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FTSE 100: Wall Street slips and London suffers worst day since April as traders await US inflation data

A look at how markets are performing on Tuesday

Elizabeth line high-frequency urban–suburban rail service in London the long escalators at Liverpool Street Station
FTSE, European and US stocks down in response to UK unemployment figures and imminent US rate decision. (JOHN BRACEGIRDLE)

Wall Street followed the FTSE 100 (^FTSE) and European stocks lower on Tuesday as investors awaited the next interest rate decision by the Federal Reserve. Markets are also readying for Wednesday’s release of the consumer prices index for May, alongside the conclusion of the Fed’s two-day policy meeting.

It also came as the UK unemployment rate unexpectedly climbed to its highest level in two and a half years.

According to the Office for National Statistics (ONS), the rate rose to 4.4% from February to April this year, up from the previous figure of 4.3% and the highest since September 2021.

The number of people in work has fallen by 139,000 to 32.97 million. Meanwhile, wage growth also remained strong, with regular earnings (excluding bonuses) rising at an annual pace of 6%.

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  • London’s benchmark index was 1% lower in afternoon trade, its biggest one-day drop since 16 April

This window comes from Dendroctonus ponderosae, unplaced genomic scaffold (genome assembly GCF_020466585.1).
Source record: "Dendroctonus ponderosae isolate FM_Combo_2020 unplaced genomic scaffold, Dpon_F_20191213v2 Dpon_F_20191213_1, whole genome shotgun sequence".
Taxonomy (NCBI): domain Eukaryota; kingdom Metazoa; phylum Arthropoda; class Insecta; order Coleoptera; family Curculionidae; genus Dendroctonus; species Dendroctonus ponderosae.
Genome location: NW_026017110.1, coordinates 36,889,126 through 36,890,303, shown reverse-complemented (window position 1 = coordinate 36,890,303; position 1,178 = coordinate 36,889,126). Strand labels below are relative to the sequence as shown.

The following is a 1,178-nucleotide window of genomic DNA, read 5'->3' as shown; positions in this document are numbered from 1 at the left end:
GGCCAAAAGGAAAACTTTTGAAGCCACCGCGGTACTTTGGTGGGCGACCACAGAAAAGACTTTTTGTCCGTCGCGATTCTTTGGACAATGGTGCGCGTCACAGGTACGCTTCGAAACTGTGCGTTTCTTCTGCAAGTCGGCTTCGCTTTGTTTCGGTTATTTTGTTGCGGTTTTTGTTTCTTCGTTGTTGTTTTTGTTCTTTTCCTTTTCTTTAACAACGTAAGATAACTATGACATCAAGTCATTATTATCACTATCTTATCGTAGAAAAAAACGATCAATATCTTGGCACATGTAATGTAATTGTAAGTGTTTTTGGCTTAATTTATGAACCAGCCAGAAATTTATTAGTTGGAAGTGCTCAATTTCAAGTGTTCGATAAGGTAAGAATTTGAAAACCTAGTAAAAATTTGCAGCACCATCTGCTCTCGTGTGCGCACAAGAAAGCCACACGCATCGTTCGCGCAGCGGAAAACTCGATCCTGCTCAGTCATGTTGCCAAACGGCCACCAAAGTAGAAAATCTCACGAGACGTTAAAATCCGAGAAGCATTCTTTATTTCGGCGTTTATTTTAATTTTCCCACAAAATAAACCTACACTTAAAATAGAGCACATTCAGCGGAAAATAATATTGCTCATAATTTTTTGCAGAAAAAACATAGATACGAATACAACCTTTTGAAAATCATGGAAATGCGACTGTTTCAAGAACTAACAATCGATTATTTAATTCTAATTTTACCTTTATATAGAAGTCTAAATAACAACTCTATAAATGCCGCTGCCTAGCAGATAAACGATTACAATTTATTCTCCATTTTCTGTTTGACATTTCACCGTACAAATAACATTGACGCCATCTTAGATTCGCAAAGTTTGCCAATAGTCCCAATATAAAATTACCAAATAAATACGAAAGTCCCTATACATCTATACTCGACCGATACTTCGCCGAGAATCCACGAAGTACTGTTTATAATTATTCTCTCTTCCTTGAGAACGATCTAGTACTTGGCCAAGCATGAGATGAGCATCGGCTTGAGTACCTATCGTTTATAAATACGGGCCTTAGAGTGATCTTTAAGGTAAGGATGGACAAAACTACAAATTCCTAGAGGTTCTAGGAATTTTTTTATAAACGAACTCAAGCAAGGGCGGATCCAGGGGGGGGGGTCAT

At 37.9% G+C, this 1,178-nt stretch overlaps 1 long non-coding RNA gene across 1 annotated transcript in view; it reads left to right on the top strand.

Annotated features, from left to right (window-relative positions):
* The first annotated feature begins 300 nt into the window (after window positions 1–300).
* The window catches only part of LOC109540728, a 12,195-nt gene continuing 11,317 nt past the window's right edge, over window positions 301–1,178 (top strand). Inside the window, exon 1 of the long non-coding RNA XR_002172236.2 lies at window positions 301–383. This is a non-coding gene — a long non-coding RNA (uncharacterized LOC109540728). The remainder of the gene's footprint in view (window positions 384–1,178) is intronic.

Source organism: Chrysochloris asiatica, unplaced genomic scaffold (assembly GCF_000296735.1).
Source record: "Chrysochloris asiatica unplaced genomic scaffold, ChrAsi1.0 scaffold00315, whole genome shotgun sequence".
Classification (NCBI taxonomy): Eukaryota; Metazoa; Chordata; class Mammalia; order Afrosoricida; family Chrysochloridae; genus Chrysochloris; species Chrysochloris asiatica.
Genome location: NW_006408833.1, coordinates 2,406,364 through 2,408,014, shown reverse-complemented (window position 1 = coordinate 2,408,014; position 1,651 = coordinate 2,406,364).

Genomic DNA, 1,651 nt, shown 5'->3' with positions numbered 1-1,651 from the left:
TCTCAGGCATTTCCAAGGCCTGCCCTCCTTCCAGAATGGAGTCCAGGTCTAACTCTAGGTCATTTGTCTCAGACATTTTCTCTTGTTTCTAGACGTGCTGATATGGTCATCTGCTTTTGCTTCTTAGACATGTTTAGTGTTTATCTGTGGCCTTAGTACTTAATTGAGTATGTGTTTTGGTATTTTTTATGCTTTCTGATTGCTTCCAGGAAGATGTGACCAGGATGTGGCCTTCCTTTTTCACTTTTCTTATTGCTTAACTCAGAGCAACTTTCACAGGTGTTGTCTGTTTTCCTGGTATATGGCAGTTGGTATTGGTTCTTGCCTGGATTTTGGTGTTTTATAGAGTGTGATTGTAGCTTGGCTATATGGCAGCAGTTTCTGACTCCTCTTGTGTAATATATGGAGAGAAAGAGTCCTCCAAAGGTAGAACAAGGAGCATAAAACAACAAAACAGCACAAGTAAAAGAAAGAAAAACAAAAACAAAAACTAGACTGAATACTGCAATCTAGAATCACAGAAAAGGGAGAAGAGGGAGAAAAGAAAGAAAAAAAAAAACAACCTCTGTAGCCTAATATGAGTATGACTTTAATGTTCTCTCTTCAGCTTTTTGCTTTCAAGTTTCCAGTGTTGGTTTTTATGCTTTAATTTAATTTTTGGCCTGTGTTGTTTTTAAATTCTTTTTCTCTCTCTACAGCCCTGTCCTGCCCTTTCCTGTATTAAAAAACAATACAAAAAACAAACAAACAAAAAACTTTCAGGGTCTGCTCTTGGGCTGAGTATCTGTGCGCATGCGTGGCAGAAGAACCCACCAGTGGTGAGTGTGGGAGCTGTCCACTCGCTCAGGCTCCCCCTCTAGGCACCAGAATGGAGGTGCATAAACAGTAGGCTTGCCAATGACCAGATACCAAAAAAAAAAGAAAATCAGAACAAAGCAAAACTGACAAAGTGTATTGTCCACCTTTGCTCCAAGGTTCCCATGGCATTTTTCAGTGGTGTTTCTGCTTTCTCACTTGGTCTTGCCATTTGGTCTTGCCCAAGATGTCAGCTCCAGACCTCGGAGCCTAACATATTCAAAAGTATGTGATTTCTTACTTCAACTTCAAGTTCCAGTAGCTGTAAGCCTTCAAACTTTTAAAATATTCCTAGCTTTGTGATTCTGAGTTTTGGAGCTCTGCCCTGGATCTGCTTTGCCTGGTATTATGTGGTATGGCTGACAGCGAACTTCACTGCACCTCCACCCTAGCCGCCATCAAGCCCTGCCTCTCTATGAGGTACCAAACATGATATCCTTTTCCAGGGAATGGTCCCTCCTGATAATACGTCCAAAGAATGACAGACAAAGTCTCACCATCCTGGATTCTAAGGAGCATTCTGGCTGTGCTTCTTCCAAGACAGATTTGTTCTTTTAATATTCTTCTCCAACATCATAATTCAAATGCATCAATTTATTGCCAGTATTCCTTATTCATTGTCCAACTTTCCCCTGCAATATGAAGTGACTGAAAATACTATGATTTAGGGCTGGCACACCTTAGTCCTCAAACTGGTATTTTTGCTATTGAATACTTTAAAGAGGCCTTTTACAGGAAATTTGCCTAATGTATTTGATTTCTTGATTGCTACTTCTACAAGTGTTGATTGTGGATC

• Germany's DAX (^GDAXI) fell 0.6% and the CAC (^FCHI) in Paris headed 1.3% into the red as traders were spooked by the political turmoil in France

  • The pan-European STOXX 600 (^STOXX) closed down 0.9% on the day

  • Wall Street opened lower as traders worry that the US central bank may not cut interest rates as soon as hoped

  • The pound was almost 0.1% higher against the US dollar (GBPUSD=X), trading at 1.2737

  • Apple debuts Apple Intelligence AI platform for iPhone, Mac

Yael Selfin, chief economist at KPMG UK, said: "Overall, today’s data are unlikely to warrant an immediate shift in policy from the Bank of England. We expect the MPC to stay put at its June meeting and reassess the incoming data flow over the summer before it embarks on cutting interest rates."

Follow along for live updates throughout the day:

LIVE COVERAGE IS OVER24 updates
  • Blog close

    Well that's all folks — thanks for following along. Be sure to join us again tomorrow for more.